Image copyright © by Marcus Trahan



Nice idea, not so good execution. Samuel L. Jackson is an ex-cop who has started his own “biohazard clean-up” business. That can mean a lot of things, but mostly it’s cleaning up after murders, suicides, and bodies that weren’t found until they were pretty ripe. It’s nasty work, but somebody has to do it, and not many families are up to it. There has already been another movie about this, much more light-hearted, called Sunshine Cleaning. We liked that one quite a bit. This is a lot more gruesome, showing what a crime scene looks like after the body has been removed, taking us step by step through the ugly process of sterilizing it. That part is fascinating. I love learning how things are done.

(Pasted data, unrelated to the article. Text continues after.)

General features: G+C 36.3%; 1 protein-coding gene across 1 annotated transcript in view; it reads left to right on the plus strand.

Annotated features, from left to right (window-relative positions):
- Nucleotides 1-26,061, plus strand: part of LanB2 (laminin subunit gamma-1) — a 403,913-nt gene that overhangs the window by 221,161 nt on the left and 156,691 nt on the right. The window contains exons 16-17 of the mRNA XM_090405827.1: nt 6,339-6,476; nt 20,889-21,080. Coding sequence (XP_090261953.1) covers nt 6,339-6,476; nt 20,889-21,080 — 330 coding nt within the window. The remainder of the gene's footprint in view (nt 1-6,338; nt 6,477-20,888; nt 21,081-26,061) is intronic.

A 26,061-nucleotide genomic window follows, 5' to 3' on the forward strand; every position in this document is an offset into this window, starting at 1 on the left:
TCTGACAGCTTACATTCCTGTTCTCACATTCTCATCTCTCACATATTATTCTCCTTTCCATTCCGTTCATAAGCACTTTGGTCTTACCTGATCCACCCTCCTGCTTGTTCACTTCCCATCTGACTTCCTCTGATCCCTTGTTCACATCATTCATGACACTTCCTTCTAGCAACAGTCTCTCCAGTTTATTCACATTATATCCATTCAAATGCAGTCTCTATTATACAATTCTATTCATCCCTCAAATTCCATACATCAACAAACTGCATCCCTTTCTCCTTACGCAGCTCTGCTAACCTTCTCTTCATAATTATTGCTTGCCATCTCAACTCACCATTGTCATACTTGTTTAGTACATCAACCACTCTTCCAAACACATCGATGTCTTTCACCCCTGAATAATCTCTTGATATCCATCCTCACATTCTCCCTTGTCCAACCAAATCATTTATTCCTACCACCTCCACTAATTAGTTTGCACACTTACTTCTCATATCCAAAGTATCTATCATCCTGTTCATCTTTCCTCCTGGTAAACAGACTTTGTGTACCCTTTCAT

And it goes along pretty good for about half its length. Jackson gets a call to clean up after a murder. He does, and then finds out that the man is listed as missing, not dead. Somebody hired him to remove all traces of where the murder happened. We soon learn it’s certainly dirty cops, killing someone who was about to blow the whistle on them. From then on he’s in possession of a list of bribe takers, and in danger from the cops. He doesn’t dare go to them because how will he know who’s dirty? Also, his own record as a cop is not pristine; his badge number is in the book. It sounds promising, but it soon loses steam because of extreme predictability. I mean, I knew who did it very early on. How? It was a deeply cynical movie, so I asked myself, what’s the worst it could be? Ask yourself the same question and you’ll know the culprit immediately. Jackson is good, as are Eva Mendes and Ed Harris. But the script sinks it.